For those who had been reprogrammed, even if a rather tiny but terrified and vocal minority, remaking college into a safe-space that taught the only view of the world they found morally tolerable became an increasing priority, and the universities were no longer in any position to withstand those demands. Inch by inch, these already progressive institutions sought to coddle the least consolable until they became, in the oft-repeated words of my colleague Peter Boghossian, “indoctrination mills” in leftist ideologies, particularly the emerging Wokeness of Theory. More accurately, Critical Pedagogy wormed its way into many required courses for all majors while the administrative architecture of the institution enforced a cultural expectation of deference to Wokeness and coddling to the Woke.
This background phenomenon was not merely how the societal soil was tilled to promulgate and accept Critical Theory analyses of the crucial events of the last dozen years or so. It was—as we had hoped to persuade Tim Pool—also the programming bed for the new crops of little professionals who would either work to remake society around them, just as they had done college, or who, seeing themselves as elites with their fancy degrees, would do anything to stay in the good graces of a society that has to think in a particular way to be considered Respectable (more accurately: not Deplorable). That is, universities were training the new generation of professionals, particularly in education and media, that Tim was pointing to as the primary disease vector of the Woke pandemic we’re now engulfed in. Unfortunately, our analysis was too shallow, relying largely on the idea that something as technical and academic as “critical constructivism” (which is the right name for the operating system of the Woke ideology) must have wholly academic origins.
I’ll leave this issue here—it being rightly the subject of several chapters’ treatment in a proper analysis of the broader phenomenon of the Woke bid to take over society—and turn to several societal-scale phenomena that led to the widespread adoption of some Woke ideology, if not full reprogramming in many cases, outside of the academic setting. Suffice it to say that my view on the role the university played, beyond just in incubating and nurturing this demon where it should have been uniquely equipped at several points to have aborted its development, is one of having tilled the earth so that when the events and phenomena I now describe unfolded, conditions were right both to push (through “educated” activists) and to receive the ideology in ever greater numbers in the Western mainstream, especially on the left, but also on the country-club right, which has never had the chops to stand up to anything that looks like it came out of the once highly esteemed halls of the Ivy Leagues, to which, not knowing what time it is between cocktail parties and dinners, they dearly hope to send their precious children.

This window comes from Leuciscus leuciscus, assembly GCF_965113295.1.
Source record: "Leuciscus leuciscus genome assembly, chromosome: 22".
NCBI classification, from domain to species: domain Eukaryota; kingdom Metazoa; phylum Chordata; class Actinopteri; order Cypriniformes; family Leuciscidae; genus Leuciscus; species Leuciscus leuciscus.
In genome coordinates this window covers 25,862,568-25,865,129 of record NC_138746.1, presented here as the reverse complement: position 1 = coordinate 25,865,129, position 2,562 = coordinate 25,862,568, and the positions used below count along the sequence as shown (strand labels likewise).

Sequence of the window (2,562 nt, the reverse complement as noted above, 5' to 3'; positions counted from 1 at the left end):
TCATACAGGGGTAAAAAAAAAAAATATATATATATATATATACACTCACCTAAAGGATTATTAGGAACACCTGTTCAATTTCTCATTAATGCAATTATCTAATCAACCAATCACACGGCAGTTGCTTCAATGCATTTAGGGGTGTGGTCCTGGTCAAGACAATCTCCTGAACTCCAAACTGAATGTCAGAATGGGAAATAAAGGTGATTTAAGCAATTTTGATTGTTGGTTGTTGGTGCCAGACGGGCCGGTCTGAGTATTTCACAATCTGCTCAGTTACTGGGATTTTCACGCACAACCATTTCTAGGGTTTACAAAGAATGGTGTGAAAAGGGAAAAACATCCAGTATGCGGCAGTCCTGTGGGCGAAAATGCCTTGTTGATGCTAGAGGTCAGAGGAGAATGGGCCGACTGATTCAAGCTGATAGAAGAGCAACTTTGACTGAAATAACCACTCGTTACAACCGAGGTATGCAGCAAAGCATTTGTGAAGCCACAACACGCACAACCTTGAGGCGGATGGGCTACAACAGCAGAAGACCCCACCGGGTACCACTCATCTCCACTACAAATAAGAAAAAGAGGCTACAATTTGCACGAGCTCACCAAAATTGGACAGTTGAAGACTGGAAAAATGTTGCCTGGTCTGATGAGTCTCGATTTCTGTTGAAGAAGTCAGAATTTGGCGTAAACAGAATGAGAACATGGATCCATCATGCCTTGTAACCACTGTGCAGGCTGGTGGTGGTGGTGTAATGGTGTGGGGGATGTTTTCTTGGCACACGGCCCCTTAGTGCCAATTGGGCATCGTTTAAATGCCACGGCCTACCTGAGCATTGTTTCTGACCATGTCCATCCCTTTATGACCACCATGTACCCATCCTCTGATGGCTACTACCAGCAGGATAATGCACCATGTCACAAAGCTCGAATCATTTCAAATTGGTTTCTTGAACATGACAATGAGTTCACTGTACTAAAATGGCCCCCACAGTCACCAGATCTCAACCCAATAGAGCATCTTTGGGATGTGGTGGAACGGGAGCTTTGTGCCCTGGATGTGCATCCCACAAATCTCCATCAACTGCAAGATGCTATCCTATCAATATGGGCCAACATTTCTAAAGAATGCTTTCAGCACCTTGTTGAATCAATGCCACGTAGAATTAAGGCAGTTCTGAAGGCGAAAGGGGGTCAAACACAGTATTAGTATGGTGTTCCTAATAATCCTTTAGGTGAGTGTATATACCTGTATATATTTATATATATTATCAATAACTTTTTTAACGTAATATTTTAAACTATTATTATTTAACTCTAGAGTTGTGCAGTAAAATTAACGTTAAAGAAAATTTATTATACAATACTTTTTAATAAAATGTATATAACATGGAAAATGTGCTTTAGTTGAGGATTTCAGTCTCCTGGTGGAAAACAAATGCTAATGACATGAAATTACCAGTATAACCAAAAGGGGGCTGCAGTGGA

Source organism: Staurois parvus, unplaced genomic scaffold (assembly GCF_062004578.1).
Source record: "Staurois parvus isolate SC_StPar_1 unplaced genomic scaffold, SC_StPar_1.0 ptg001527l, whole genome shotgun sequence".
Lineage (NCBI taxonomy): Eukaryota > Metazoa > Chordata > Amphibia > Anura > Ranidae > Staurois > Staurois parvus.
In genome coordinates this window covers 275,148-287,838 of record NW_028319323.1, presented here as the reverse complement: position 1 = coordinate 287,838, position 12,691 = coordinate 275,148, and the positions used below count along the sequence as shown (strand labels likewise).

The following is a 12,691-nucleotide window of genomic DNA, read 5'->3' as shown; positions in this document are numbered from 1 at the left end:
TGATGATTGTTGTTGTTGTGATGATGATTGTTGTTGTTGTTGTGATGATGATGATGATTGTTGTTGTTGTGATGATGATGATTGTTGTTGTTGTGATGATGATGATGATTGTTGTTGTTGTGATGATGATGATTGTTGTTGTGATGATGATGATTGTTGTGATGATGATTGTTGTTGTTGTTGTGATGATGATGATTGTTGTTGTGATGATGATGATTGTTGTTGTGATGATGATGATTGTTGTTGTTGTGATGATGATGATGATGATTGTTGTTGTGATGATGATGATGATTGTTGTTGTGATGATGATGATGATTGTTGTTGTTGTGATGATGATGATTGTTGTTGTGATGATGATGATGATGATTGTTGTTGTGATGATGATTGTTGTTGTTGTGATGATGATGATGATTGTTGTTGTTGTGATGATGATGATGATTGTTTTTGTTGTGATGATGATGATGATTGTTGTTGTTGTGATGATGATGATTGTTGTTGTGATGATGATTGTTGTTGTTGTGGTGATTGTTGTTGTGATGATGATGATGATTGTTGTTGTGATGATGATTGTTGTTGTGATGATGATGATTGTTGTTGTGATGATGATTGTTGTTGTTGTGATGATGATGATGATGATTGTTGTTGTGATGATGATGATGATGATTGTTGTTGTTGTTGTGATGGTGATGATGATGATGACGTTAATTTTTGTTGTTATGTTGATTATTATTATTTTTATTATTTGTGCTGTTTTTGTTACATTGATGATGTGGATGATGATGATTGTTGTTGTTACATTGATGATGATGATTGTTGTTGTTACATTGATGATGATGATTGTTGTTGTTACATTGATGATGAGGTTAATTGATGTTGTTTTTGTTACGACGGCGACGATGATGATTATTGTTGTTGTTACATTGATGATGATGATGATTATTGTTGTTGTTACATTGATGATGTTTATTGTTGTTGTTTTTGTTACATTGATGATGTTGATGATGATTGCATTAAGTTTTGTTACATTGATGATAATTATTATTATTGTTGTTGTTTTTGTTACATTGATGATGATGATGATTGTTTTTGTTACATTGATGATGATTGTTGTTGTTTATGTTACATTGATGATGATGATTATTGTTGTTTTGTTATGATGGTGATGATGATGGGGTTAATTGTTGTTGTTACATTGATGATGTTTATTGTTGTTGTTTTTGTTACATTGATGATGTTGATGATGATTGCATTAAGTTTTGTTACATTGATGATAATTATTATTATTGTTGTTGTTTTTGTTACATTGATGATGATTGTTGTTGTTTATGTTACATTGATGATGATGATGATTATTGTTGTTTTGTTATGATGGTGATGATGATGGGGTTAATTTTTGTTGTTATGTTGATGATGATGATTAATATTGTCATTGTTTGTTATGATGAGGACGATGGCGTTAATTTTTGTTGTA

Barack Obama, Our First Black President
It’s easy—which is to say facile—to say that President Obama, being something like a light Critical Race Theorist and perhaps a Fabian Socialist himself, brought divisive Wokeness into our society directly. At the governmental and policy level, in some regards, this is true—one need only think about the Title IX “reforms” he initiated under the infamous words “Dear Colleague” to get a sense of it. When I name the 44th President of the United States as a central cause in the mainstreaming of Wokeness, however, I don’t mean to bring up what Obama did, however significant that may have been. Politics shapes culture in some ways, but typically more by reaction than by leadership; the river between politics and culture mostly flows the other way. Honoring that fact, I therefore want to talk about the phenomena of Obama’s election and presidency in the cultural realm. OJ Simpson’s preposterous trial notwithstanding, the election of Barack Obama to the office of President of the United States in November of 2008 marked, to me, the first major cultural phenomenon that began the mainstreaming of Critical Theories (especially Critical Race Theory) in the West, for a variety of reasons.